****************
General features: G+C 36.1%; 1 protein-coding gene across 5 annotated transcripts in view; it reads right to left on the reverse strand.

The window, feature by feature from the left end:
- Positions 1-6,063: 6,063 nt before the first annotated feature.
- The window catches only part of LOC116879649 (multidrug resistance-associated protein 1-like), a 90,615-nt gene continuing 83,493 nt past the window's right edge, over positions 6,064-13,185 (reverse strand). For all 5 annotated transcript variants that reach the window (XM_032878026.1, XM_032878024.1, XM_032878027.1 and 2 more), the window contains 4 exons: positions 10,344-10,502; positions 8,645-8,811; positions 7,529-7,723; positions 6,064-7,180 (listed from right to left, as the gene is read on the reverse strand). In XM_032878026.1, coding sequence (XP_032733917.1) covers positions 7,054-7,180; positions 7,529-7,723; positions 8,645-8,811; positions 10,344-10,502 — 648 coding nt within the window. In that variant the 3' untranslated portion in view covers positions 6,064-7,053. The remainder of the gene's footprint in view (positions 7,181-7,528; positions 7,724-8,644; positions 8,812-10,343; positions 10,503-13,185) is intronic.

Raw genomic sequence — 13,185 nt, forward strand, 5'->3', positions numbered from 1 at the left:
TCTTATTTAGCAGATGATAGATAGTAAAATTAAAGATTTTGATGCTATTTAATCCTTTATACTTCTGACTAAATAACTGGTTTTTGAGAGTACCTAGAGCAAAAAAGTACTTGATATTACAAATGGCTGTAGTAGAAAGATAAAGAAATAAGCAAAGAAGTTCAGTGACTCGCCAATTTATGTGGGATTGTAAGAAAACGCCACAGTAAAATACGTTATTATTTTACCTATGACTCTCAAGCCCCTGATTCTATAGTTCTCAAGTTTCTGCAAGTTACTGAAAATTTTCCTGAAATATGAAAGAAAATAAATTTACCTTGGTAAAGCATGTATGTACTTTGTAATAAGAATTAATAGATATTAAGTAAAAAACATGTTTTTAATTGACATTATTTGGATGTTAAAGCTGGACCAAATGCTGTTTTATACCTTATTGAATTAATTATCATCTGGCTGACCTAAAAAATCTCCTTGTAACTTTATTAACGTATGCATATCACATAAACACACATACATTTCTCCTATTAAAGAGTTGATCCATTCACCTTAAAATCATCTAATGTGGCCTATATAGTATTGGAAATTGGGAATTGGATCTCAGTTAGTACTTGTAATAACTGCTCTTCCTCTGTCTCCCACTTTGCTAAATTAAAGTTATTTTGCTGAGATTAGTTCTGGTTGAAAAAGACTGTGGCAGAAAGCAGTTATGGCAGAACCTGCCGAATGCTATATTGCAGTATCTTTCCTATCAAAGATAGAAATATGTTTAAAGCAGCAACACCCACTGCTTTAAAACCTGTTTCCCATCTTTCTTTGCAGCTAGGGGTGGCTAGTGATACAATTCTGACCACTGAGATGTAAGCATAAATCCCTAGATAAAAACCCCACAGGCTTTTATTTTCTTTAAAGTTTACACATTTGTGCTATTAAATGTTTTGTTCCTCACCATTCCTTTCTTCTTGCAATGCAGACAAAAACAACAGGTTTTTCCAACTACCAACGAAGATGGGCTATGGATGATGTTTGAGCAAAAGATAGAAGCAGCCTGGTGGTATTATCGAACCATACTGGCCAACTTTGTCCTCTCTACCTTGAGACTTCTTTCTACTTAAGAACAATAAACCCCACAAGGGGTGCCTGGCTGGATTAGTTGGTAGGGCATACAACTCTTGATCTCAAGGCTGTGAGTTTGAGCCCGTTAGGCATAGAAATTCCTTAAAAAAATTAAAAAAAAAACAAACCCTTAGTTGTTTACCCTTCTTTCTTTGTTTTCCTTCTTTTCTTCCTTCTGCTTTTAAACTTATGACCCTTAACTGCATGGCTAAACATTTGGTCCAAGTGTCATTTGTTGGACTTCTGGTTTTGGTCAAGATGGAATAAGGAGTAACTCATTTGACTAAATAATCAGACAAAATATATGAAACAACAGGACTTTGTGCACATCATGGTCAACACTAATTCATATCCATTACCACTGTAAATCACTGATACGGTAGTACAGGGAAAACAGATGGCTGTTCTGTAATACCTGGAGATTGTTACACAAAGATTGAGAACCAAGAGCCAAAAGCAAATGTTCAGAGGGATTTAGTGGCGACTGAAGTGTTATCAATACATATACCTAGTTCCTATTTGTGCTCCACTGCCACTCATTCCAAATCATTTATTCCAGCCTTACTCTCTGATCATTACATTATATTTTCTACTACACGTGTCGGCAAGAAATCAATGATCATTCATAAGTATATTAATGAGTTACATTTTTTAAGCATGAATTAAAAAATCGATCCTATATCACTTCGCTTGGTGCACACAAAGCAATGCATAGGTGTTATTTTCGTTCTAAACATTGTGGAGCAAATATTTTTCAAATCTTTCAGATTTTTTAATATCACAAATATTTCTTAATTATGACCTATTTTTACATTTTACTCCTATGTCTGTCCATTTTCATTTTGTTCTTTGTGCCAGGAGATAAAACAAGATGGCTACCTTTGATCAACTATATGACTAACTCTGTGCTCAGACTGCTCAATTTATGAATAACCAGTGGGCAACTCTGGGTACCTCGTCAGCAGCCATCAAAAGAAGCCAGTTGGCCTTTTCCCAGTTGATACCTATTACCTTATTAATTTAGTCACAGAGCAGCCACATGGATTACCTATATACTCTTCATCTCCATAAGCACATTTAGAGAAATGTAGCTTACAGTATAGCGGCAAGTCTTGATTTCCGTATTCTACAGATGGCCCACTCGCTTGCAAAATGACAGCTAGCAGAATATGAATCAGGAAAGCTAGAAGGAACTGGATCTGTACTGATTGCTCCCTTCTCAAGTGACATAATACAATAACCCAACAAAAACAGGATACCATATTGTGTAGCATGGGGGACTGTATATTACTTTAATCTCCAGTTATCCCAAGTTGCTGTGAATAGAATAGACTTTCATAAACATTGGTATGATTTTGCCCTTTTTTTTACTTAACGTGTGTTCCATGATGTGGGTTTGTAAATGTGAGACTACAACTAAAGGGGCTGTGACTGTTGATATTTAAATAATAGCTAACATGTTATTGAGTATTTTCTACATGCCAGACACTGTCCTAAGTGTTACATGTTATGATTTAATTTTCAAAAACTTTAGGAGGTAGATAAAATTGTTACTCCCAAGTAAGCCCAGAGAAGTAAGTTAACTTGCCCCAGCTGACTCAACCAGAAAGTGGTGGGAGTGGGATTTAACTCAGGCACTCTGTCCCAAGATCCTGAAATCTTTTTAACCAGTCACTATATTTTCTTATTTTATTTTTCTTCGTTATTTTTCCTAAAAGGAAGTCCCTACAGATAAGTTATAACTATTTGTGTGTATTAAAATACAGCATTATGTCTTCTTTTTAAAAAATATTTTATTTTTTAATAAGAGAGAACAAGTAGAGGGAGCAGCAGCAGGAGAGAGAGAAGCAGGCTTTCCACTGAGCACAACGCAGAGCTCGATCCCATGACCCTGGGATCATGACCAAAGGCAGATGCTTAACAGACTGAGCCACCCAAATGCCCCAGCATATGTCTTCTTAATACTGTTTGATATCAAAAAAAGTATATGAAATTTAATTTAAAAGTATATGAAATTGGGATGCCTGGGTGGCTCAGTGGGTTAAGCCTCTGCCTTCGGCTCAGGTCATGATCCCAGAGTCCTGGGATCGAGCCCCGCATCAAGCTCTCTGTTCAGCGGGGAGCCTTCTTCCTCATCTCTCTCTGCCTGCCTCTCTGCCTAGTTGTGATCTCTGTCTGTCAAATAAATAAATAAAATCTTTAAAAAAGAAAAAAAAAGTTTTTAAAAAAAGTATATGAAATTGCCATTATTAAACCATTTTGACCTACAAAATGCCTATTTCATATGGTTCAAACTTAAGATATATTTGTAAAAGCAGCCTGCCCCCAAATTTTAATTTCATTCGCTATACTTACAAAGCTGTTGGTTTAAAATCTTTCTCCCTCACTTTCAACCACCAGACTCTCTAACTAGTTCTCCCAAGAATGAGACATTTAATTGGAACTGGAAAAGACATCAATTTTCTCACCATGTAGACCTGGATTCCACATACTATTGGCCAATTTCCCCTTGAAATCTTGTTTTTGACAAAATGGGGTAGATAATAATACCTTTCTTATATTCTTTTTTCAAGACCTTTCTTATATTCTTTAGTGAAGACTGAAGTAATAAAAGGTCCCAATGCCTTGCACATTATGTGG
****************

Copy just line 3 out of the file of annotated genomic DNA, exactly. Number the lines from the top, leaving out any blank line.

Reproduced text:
- Positions 1-6,063: 6,063 nt before the first annotated feature.